One of the audio operations that many find initially confusing is compression. While you might be aware of what it is in a general sense, you might not be aware of just how widely it’s used and why.
In real life, music has a wide dynamic range that sometimes varies from an almost silent whisper to a spine tingling roar. The problem is that vinyl records, CDs, radio, television, MP3s and just about any other kind of audio distribution medium have a dynamic range that just can’t accommodate these wide swings in volume. In order to fit almost any kind of audio into the limited dynamic range of those mediums, there has to be some modification of that large dynamic range into something that fits the medium, and that’s a major reason why we use a compressor.
This operation was more essential back in the days of magnetic tape and vinyl records, but more modern formats like the CD and audio files have a much wider dynamic range, so the large amount of compression that was used is no longer a necessity. The problem is that we’ve become so accustomed to the sound of compressed audio that we now prefer to hear it that way.
A compressor is nothing more than an automated level control that uses the input signal to determine the output level. Some models do this so transparently that you can’t hear them working at all, while other models impart their own sound by just being inserted into the signal path. Regardless of how they sound, they all have roughly the same parameter controls and are operated the same way.
The Ratio parameter controls how much the output level of the compressor will increase compared to the level being fed to the input. For instance, if the compression ratio is set at 4:1 (four to one), that means for every 4dB of level that goes into the compressor, only 1dB will come out once the signal reaches the threshold level (the point at which the compressor begins to work). On some compressors, the ratio control is fixed, but on most compressors the Ratio parameter is variable from 1:1 (where no compression occurs) to as much as 100:1 (where it then becomes a limiter, a subject that we’ll address in a little bit).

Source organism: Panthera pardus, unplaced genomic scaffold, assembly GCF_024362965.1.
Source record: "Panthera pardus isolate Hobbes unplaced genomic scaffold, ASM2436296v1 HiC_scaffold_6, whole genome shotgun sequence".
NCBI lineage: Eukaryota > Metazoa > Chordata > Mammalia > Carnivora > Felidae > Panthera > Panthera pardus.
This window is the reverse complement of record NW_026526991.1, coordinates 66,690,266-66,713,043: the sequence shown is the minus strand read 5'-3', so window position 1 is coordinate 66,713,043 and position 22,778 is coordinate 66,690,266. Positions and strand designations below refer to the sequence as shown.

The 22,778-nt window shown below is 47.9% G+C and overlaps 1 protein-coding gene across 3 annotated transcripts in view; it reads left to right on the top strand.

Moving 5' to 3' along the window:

The Threshold control determines the signal level where the compression begins. Below the threshold point, no compression occurs. For instance, many compressor meters are calibrated in dB, so a setting of -5dB means that when the level reaches -5dB on the input meter, the compression begins to kick in.
Most, but not all, compressors have Attack and Release parameter controls. These controls determine how fast or slow the compressor reacts to the beginning (the attack) and body (the release) of the signal envelope. Many compressors have an Auto mode that automatically sets the attack and release according to the volume envelope of the signal, while some have a fixed attack and release that can’t be altered.
When a compressor actually compresses the signal, the output level is decreased, so there needs to be another parameter that boosts the signal back up to where it was before it was compressed. Depending upon the compressor, this parameter control may be called either Gain, Make-Up Gain or Output. For example, if you were applying 5dB of compression, then you’d have to set the Make-Up Gain to +5 in order for the signal to be at the same level as when it’s bypassed.
The Gain Reduction Meter is an indicator of just how much compression is occurring at any given moment. On most devices this is shown via a VU or peak meter that reads backwards. In other words, it’s set at zero and usually travels to the left into the minus range to show compression. As an example, a meter that reads -4dB indicates that there is 4dB of compression occurring at that time, and therefore there is 4dB less level at the output if no make-up gain is applied (see the included graphic as an example).
While a compressor increases the low level and decreases the loud ones to even out the dynamic range, a limiter keeps the level from ever going much louder once it hits the threshold point when the limiter turns on. It’s very much like a truck with a speed governor on it that keeps the vehicle at 60 mph regardless of how much more you press down on the gas pedal. With a limiter, once you hit the predetermined signal level, it never gets much louder no matter how much more input level it receives. Limiting is typically used in sound reinforcement and on powered studio monitors to prevent speaker damage.
Compression is an audio person’s best friend. When used correctly it can make the apparent level louder, make the sound more intelligible, and give your music a professional sheen.
Producer/engineer Bobby Owsinski is one of the bestselling authors in the music industry with 24 books that are now staples in audio recording, music, and music business programs in schools around the world, Visit Bobby’s website at bobbyowsinski.com.